Then And Now is not to be viewed as just another Who compilation designed to introduce you to the band in a hotchpotch, commercially-biased way. The chief advantage of this is that it both brings Who fans and the casual listener (almost) bang up to date. By adding on the two new tracks - which seems to be a trend in the world of greatest hits collections - it sets the tone for the recordings on Endless Wire, thereby helping a whole new generation get into The Who. Some of the choices are a little odd - most of the best stuff from Who's Next and The Who By Numbers is lost in favour of the songs the general public are more familiar with. However, considering the role of the album is to introduce you to a band without being comprehensive, this does its job amicably, with few slip-ups along the way - save where individual tastes are concerned.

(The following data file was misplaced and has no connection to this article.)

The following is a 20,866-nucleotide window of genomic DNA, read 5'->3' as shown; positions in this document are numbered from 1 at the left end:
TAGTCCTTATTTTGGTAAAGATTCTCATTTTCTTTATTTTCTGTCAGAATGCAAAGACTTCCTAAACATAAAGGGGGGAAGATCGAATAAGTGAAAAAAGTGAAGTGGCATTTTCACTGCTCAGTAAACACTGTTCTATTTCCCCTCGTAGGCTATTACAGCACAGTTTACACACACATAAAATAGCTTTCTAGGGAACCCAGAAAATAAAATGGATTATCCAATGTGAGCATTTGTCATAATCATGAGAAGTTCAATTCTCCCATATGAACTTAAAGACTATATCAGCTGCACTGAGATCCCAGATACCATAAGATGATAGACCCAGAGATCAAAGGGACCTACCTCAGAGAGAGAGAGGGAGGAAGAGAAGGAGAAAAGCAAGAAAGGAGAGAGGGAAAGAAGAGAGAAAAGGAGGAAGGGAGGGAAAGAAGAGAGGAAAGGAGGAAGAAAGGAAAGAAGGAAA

3.80 out of 5
¹ Pete Townshend, quoted in Andy Neill & Matt Kent, Anyway Anyhow Anywhere: The Complete Chronicle of The Who, 1958-1978 (London: Virgin Books, 2007), p.107.
² Ibid, p.149.
³ David Fricke, 'The Who: Then And Now', Accessed on October 22 2007.